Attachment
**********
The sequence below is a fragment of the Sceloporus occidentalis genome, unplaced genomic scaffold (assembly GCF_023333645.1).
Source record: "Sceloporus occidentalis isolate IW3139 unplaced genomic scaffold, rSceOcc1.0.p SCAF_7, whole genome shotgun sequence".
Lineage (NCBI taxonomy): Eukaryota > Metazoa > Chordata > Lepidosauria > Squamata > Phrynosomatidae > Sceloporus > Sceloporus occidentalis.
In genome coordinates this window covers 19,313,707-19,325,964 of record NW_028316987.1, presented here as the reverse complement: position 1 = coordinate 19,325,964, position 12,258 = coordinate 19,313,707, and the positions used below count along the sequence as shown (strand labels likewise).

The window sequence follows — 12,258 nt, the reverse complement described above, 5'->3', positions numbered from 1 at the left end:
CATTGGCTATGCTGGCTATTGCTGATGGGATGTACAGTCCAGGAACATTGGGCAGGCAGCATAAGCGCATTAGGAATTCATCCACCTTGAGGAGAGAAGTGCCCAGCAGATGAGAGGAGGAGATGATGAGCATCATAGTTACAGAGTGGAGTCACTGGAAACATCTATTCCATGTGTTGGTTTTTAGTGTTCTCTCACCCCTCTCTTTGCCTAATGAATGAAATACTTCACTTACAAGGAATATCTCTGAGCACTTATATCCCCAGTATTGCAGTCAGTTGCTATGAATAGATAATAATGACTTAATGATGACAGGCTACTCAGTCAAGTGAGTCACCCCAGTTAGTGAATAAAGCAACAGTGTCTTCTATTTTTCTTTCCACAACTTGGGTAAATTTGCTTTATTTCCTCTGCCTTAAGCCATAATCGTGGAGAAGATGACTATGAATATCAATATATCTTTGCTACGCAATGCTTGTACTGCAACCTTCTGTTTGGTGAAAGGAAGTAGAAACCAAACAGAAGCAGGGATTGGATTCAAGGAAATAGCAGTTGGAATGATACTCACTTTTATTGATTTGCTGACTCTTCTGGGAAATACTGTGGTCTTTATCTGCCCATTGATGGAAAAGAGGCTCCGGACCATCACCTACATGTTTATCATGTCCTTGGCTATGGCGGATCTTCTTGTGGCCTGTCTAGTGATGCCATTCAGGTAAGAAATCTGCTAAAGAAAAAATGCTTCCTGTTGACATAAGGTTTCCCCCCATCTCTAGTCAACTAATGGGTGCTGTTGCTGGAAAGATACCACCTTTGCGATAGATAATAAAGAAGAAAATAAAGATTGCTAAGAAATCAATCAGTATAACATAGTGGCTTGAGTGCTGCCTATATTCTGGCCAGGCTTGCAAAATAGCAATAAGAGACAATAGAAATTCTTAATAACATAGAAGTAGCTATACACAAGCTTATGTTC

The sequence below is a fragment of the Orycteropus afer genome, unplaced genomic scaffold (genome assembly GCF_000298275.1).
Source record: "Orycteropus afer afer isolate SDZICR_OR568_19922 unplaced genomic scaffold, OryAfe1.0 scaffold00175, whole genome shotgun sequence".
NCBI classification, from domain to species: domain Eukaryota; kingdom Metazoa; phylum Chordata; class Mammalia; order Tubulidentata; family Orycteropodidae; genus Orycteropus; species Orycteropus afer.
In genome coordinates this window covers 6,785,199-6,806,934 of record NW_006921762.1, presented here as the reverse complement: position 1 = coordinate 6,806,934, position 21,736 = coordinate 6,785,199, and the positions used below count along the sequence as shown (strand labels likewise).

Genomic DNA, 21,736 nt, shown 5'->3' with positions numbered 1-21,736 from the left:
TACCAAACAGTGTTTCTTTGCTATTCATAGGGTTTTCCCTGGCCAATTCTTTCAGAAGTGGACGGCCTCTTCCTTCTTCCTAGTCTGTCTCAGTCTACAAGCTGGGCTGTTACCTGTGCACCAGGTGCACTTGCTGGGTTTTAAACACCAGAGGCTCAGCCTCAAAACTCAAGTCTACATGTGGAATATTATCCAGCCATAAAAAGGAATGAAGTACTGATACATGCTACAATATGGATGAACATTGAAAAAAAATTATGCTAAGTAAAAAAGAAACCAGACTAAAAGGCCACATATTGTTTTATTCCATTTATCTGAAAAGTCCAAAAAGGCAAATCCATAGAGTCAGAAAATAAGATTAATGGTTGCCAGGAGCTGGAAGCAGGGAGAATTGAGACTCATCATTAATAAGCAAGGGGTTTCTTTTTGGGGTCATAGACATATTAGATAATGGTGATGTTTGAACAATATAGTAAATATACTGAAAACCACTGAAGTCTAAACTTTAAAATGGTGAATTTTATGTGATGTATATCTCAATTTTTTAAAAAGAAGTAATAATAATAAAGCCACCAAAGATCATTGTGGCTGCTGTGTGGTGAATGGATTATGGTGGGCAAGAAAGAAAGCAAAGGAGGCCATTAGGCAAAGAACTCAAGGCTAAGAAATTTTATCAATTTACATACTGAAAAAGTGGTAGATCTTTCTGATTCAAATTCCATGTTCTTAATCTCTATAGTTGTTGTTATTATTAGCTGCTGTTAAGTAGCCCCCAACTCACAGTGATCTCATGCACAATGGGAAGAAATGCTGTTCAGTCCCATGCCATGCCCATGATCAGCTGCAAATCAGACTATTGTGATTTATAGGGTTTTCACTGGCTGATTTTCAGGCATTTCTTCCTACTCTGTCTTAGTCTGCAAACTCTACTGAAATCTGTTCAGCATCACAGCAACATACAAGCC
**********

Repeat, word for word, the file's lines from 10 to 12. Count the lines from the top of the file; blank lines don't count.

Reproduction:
In genome coordinates this window covers 6,785,199-6,806,934 of record NW_006921762.1, presented here as the reverse complement: position 1 = coordinate 6,806,934, position 21,736 = coordinate 6,785,199, and the positions used below count along the sequence as shown (strand labels likewise).

Genomic DNA, 21,736 nt, shown 5'->3' with positions numbered 1-21,736 from the left:
TACCAAACAGTGTTTCTTTGCTATTCATAGGGTTTTCCCTGGCCAATTCTTTCAGAAGTGGACGGCCTCTTCCTTCTTCCTAGTCTGTCTCAGTCTACAAGCTGGGCTGTTACCTGTGCACCAGGTGCACTTGCTGGGTTTTAAACACCAGAGGCTCAGCCTCAAAACTCAAGTCTACATGTGGAATATTATCCAGCCATAAAAAGGAATGAAGTACTGATACATGCTACAATATGGATGAACATTGAAAAAAAATTATGCTAAGTAAAAAAGAAACCAGACTAAAAGGCCACATATTGTTTTATTCCATTTATCTGAAAAGTCCAAAAAGGCAAATCCATAGAGTCAGAAAATAAGATTAATGGTTGCCAGGAGCTGGAAGCAGGGAGAATTGAGACTCATCATTAATAAGCAAGGGGTTTCTTTTTGGGGTCATAGACATATTAGATAATGGTGATGTTTGAACAATATAGTAAATATACTGAAAACCACTGAAGTCTAAACTTTAAAATGGTGAATTTTATGTGATGTATATCTCAATTTTTTAAAAAGAAGTAATAATAATAAAGCCACCAAAGATCATTGTGGCTGCTGTGTGGTGAATGGATTATGGTGGGCAAGAAAGAAAGCAAAGGAGGCCATTAGGCAAAGAACTCAAGGCTAAGAAATTTTATCAATTTACATACTGAAAAAGTGGTAGATCTTTCTGATTCAAATTCCATGTTCTTAATCTCTATAGTTGTTGTTATTATTAGCTGCTGTTAAGTAGCCCCCAACTCACAGTGATCTCATGCACAATGGGAAGAAATGCTGTTCAGTCCCATGCCATGCCCATGATCAGCTGCAAATCAGACTATTGTGATTTATAGGGTTTTCACTGGCTGATTTTCAGGCATTTCTTCCTACTCTGTCTTAGTCTGCAAACTCTACTGAAATCTGTTCAGCATCACAGCAACATACAAGCC